Professor Oumar Coumba Ndongo of Senegal spoke on “Opportunity and Hope at a Time of Global Crisis.”

Professor Ndongo said that “due to demographic (a young population) and other environmental factors, the health impact of COVID-19 appears much less severe in Africa than in the USA, China, or in European countries.” He cited a recent article in the USA Today newspaper (September 6, 2020) that ranked Senegal second among 36 nations for successfully handling the pandemic.

The pandemic, he said, has “brought to light names of local medical doctors who became famous because of their dedication and talents in the fight against the virus. In Senegal, our heroes were neither European nor American in their well-equipped labs but Senegalese doctors and anthropologists from local, seemingly poorly equipped universities.”

Professor Ndongo said: “The fight against COVID-19 is also a period of great spirituality. Only the Heavenly Parent can save humanity from this calamity caused by a virus so minute but so ferocious to kill people in large numbers.” He referred to the message of UPF co-founder Dr. Hak Ja Han Moon who said in a recent address, “We wish for a community of all people, one family of humankind centering on the Heavenly Parent, united under the values of interdependence, mutual prosperity, and universal values.”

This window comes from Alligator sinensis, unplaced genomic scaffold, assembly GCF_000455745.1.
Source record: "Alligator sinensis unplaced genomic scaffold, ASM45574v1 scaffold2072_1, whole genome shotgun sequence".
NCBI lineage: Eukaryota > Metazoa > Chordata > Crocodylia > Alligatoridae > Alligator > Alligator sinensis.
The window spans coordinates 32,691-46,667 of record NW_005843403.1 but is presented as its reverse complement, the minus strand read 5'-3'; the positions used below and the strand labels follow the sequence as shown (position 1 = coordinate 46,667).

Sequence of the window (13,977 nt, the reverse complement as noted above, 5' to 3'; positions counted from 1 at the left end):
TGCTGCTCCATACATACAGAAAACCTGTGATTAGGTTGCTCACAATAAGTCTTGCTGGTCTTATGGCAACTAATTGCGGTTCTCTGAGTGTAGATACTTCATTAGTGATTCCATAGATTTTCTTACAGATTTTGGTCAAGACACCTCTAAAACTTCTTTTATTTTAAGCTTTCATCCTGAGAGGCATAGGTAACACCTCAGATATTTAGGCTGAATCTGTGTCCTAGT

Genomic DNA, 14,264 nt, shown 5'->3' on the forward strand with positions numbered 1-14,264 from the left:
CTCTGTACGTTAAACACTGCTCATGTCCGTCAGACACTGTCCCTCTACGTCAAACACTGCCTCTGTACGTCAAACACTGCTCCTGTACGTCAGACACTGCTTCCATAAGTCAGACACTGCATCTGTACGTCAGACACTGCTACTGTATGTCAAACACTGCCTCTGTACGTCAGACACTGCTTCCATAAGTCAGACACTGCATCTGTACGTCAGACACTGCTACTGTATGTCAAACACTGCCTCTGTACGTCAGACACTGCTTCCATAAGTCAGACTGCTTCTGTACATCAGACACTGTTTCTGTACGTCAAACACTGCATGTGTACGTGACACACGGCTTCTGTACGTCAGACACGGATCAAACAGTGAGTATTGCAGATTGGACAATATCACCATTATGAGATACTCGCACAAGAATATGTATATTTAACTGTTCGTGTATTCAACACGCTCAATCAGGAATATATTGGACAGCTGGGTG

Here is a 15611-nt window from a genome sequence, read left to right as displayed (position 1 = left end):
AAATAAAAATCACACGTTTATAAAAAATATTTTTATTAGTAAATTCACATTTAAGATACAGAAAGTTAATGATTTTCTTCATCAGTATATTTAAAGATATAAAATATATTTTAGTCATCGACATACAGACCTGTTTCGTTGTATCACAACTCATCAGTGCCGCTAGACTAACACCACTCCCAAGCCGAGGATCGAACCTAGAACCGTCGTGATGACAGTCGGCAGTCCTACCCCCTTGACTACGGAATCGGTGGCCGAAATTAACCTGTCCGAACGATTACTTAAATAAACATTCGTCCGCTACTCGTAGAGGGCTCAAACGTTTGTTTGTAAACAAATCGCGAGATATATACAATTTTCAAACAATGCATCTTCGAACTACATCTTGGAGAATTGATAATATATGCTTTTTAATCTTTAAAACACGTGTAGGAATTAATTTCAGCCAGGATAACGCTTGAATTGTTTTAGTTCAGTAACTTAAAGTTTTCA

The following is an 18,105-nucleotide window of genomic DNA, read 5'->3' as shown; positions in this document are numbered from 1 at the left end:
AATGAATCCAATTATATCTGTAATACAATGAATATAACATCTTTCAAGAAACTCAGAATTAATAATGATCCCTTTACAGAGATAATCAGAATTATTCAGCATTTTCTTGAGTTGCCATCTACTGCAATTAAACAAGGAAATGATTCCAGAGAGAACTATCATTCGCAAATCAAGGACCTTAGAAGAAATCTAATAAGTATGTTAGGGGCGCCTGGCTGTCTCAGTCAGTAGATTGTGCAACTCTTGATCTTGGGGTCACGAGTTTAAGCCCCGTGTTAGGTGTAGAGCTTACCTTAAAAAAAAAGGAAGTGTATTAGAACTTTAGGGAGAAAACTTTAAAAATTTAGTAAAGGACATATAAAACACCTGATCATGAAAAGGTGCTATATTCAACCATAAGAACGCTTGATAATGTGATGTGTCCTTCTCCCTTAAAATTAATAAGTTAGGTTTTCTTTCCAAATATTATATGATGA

Dr. Olga Safonicheva of the First Moscow State Medical University, Russia, spoke on “Education in the Post-COVID-19 Period: Challenges and New Solutions.”

Dr. Safonicheva’s presentation described the Sechenov University of Life Sciences, where she works, as “the largest research medical school in Russia.”

During the past five months, she said, the university “has been at the forefront of the fight against the pandemic. All four university clinical hospitals have been redesigned into COVID-19 clinics.

“Students, residents, graduate students fought for the life and health of patients, together with the doctors of the clinical centers and scientists.”

She said: “Students were transferred to distance learning from March 16, 2020. The university organizes the work of students and teaching staff through an electronic information and educational environment.”

Dr. Simon Bedelo, a lecturer at Keio University in Japan, spoke on “Impacts, Both Positive and Negative, of Digital and Online Methods on the Youth and Their Culture of Learning, Lifestyle and Values.”